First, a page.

example that execution actually takes a significant amount of time), Joel
doesn't wait as long for the page to load, FogBugz is faster, and everyone's
happier.

What did we need to accomplish this?  We need to intercept calls to MyStem,
normalize all parameters, and check the database for any matching cached
results.  If we don't find any, we need
to run the original MyStem function, take a picture of its result, store the
result in our cache, and return the result. These pieces are easy with Wasabi,
and Stefan has already covered most of the necessary tools. I won't go into the
specifics here, but the intermediate code generated by Wasabi would look
something like:


Sub MyStem( fLeft )

    Dim sArgs =
Hash(CStr(fLeft))

    If
FragmentCache.Exists(“MyStem”,
sArgs) Then
 
       
Response.Write FragmentCache.Retrieve(“MyStem”, sArgs) 
    Else 
        Dim sResult
= PictureOf OriginalMyStem(fLeft)
       
FragmentCache.Store(“MyStem”,
sArgs, sResult)
       
Response.Write sResult
   
End If

End Sub


A slightly more interesting piece of the fragment cache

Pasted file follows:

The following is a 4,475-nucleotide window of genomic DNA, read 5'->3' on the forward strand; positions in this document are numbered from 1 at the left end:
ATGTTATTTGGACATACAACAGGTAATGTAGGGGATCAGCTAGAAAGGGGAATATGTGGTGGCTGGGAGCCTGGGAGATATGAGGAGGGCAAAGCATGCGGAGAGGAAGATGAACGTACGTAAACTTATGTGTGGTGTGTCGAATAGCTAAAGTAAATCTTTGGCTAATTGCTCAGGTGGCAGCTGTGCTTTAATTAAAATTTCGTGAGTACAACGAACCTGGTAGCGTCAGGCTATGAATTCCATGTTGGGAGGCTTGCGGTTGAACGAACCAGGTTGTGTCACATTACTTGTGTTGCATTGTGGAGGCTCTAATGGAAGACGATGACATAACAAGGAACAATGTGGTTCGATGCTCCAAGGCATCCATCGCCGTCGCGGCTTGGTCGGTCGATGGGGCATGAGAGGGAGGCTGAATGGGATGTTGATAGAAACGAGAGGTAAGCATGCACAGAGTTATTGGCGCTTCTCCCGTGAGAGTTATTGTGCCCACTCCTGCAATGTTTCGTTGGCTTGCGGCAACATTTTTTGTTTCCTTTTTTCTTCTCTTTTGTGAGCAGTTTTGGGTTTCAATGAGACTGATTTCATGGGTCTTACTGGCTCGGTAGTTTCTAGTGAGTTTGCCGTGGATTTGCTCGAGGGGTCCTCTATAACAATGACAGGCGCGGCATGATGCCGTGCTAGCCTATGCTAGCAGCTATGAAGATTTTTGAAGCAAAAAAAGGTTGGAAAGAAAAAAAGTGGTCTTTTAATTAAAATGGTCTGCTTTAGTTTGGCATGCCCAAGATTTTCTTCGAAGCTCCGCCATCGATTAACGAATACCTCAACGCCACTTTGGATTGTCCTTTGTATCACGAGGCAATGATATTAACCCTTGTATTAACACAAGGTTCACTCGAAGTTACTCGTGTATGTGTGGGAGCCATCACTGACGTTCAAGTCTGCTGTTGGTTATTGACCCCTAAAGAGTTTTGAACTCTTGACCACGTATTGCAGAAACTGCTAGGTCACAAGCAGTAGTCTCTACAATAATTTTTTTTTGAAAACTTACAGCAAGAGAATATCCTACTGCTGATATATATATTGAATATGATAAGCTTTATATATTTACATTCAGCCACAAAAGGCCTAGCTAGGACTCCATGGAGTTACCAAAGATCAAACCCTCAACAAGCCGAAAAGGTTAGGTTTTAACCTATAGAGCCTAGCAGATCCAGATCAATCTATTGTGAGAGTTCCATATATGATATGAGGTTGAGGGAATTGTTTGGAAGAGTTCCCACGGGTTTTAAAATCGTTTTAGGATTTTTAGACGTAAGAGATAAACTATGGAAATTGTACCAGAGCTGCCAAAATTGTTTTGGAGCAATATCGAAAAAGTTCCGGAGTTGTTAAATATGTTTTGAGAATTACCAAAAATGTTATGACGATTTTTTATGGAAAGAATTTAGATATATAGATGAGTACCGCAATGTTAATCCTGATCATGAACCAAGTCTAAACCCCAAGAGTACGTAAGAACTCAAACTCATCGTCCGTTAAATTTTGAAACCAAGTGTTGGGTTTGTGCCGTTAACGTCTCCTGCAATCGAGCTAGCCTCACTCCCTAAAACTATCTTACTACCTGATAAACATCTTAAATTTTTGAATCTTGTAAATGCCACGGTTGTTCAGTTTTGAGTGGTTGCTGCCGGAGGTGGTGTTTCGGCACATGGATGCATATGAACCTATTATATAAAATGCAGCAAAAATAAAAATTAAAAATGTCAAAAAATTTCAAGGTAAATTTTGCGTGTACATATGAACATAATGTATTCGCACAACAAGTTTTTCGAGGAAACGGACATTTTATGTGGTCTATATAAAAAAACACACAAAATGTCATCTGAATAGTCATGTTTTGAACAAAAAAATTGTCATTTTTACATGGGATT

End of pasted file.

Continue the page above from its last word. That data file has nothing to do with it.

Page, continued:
is its database-oriented cache maintenance. The original <Cacheable> attribute sent an
additional argum
ent along to its code generator, “FlowerPots”. This string matches the name of a database table which
MyStem now depends on, and anytime the contents of table FlowerPots changes,
the cached results of MyStem are invalidated.

How does this work? Since Wasabi knows about all
Cacheable functions at compile time, we can build up a dictionary which
associates database table names with their dependent cached functions. Since
all SQL queries go through our own SQL command wrapper, any time a SQL command
is run from within FogBugz we can simply detect which tables are being changed
and invalidate all associated function results. 
This means that whenever I “DELETE
* FROM FlowerPots”, the cached results of MyStem are also deleted so no stale
potted flowers are incor
rectly drawn. Although it may seem that
detecting any and all updates to FlowerPots is too aggressive of a
cache-invalidation tactic, we do have all types of more specific tools which
let programmers choose whether or not to invalidate the cache during specific
queries.

As mentioned by Stefan, one of the nicest things about
letting Wasabi generate code at compile-time is that the user doesn't have to
wait for these associations to be created and for cache maintenance to be
performed.

Being able to simply add <Cacheable(“TableName”)> to any expensive
function and gain safe, database-dependent fragment caching has been an
enormous advantage, particularly when generating large chunks of HTML. There is
no way FogBugz 6 would perform anywhere near its current
speed if we weren't
able to make use of easy tricks like <Cacheable> and <Memoizable>.

In the future, when we have nice
serialization/deserialization worked out for all of our objects, we'll also be
able to cache objects (which we can already memoize since in this case they're
simply stored in memory).